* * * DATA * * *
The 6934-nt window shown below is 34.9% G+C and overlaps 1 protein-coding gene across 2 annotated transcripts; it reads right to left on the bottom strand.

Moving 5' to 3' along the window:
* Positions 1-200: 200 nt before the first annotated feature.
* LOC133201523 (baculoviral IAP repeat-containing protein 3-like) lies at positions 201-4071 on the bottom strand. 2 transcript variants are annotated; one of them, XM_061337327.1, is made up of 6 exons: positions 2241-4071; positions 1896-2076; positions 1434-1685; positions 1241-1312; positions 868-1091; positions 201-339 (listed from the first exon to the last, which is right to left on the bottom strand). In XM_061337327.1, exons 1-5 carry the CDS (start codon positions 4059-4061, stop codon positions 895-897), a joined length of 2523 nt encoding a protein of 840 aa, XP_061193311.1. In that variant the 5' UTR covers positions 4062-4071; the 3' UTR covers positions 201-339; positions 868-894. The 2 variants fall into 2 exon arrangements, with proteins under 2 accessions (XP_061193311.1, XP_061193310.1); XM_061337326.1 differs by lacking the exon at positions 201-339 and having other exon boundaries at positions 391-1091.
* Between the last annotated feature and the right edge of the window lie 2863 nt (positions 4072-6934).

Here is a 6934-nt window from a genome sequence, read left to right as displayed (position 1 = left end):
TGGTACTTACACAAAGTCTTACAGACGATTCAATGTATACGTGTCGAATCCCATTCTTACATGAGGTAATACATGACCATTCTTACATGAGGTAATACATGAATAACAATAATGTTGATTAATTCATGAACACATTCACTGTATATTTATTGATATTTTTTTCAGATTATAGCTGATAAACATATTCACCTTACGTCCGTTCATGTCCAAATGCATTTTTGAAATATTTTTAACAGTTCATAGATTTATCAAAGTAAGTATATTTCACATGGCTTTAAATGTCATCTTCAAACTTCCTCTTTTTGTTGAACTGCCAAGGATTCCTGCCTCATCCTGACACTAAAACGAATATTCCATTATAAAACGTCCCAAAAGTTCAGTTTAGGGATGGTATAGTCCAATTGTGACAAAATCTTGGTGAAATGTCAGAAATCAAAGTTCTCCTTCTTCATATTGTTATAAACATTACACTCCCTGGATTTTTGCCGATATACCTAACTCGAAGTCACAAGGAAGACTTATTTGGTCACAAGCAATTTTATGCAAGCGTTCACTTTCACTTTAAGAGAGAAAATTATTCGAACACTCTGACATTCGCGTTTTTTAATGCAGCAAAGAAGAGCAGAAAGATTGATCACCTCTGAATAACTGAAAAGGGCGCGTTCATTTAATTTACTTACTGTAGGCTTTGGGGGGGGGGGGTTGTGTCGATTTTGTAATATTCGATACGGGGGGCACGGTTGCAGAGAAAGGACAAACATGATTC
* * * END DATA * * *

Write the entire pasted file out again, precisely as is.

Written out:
The 6934-nt window shown below is 34.9% G+C and overlaps 1 protein-coding gene across 2 annotated transcripts; it reads right to left on the bottom strand.

Moving 5' to 3' along the window:
* Positions 1-200: 200 nt before the first annotated feature.
* LOC133201523 (baculoviral IAP repeat-containing protein 3-like) lies at positions 201-4071 on the bottom strand. 2 transcript variants are annotated; one of them, XM_061337327.1, is made up of 6 exons: positions 2241-4071; positions 1896-2076; positions 1434-1685; positions 1241-1312; positions 868-1091; positions 201-339 (listed from the first exon to the last, which is right to left on the bottom strand). In XM_061337327.1, exons 1-5 carry the CDS (start codon positions 4059-4061, stop codon positions 895-897), a joined length of 2523 nt encoding a protein of 840 aa, XP_061193311.1. In that variant the 5' UTR covers positions 4062-4071; the 3' UTR covers positions 201-339; positions 868-894. The 2 variants fall into 2 exon arrangements, with proteins under 2 accessions (XP_061193311.1, XP_061193310.1); XM_061337326.1 differs by lacking the exon at positions 201-339 and having other exon boundaries at positions 391-1091.
* Between the last annotated feature and the right edge of the window lie 2863 nt (positions 4072-6934).

Here is a 6934-nt window from a genome sequence, read left to right as displayed (position 1 = left end):
TGGTACTTACACAAAGTCTTACAGACGATTCAATGTATACGTGTCGAATCCCATTCTTACATGAGGTAATACATGACCATTCTTACATGAGGTAATACATGAATAACAATAATGTTGATTAATTCATGAACACATTCACTGTATATTTATTGATATTTTTTTCAGATTATAGCTGATAAACATATTCACCTTACGTCCGTTCATGTCCAAATGCATTTTTGAAATATTTTTAACAGTTCATAGATTTATCAAAGTAAGTATATTTCACATGGCTTTAAATGTCATCTTCAAACTTCCTCTTTTTGTTGAACTGCCAAGGATTCCTGCCTCATCCTGACACTAAAACGAATATTCCATTATAAAACGTCCCAAAAGTTCAGTTTAGGGATGGTATAGTCCAATTGTGACAAAATCTTGGTGAAATGTCAGAAATCAAAGTTCTCCTTCTTCATATTGTTATAAACATTACACTCCCTGGATTTTTGCCGATATACCTAACTCGAAGTCACAAGGAAGACTTATTTGGTCACAAGCAATTTTATGCAAGCGTTCACTTTCACTTTAAGAGAGAAAATTATTCGAACACTCTGACATTCGCGTTTTTTAATGCAGCAAAGAAGAGCAGAAAGATTGATCACCTCTGAATAACTGAAAAGGGCGCGTTCATTTAATTTACTTACTGTAGGCTTTGGGGGGGGGGGGTTGTGTCGATTTTGTAATATTCGATACGGGGGGCACGGTTGCAGAGAAAGGACAAACATGATTC